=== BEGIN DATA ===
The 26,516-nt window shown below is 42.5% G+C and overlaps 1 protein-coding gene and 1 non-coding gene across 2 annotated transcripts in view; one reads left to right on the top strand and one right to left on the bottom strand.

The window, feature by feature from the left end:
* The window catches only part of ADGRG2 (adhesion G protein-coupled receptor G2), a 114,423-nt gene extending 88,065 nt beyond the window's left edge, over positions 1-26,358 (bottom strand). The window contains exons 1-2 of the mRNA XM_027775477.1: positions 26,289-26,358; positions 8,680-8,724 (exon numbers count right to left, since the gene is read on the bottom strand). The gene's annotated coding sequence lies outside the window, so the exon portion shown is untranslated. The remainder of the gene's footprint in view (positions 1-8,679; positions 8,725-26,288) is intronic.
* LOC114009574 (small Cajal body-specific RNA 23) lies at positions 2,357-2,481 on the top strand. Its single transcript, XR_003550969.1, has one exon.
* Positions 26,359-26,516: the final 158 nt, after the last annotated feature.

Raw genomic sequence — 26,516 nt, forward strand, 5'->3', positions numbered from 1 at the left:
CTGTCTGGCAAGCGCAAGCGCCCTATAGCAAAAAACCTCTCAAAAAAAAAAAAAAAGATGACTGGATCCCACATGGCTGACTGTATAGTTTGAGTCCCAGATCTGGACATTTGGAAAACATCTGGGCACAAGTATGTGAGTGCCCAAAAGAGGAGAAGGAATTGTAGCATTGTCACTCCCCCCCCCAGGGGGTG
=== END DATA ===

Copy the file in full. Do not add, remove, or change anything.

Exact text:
The 26,516-nt window shown below is 42.5% G+C and overlaps 1 protein-coding gene and 1 non-coding gene across 2 annotated transcripts in view; one reads left to right on the top strand and one right to left on the bottom strand.

The window, feature by feature from the left end:
* The window catches only part of ADGRG2 (adhesion G protein-coupled receptor G2), a 114,423-nt gene extending 88,065 nt beyond the window's left edge, over positions 1-26,358 (bottom strand). The window contains exons 1-2 of the mRNA XM_027775477.1: positions 26,289-26,358; positions 8,680-8,724 (exon numbers count right to left, since the gene is read on the bottom strand). The gene's annotated coding sequence lies outside the window, so the exon portion shown is untranslated. The remainder of the gene's footprint in view (positions 1-8,679; positions 8,725-26,288) is intronic.
* LOC114009574 (small Cajal body-specific RNA 23) lies at positions 2,357-2,481 on the top strand. Its single transcript, XR_003550969.1, has one exon.
* Positions 26,359-26,516: the final 158 nt, after the last annotated feature.

Raw genomic sequence — 26,516 nt, forward strand, 5'->3', positions numbered from 1 at the left:
CTGTCTGGCAAGCGCAAGCGCCCTATAGCAAAAAACCTCTCAAAAAAAAAAAAAAAGATGACTGGATCCCACATGGCTGACTGTATAGTTTGAGTCCCAGATCTGGACATTTGGAAAACATCTGGGCACAAGTATGTGAGTGCCCAAAAGAGGAGAAGGAATTGTAGCATTGTCACTCCCCCCCCCAGGGGGTG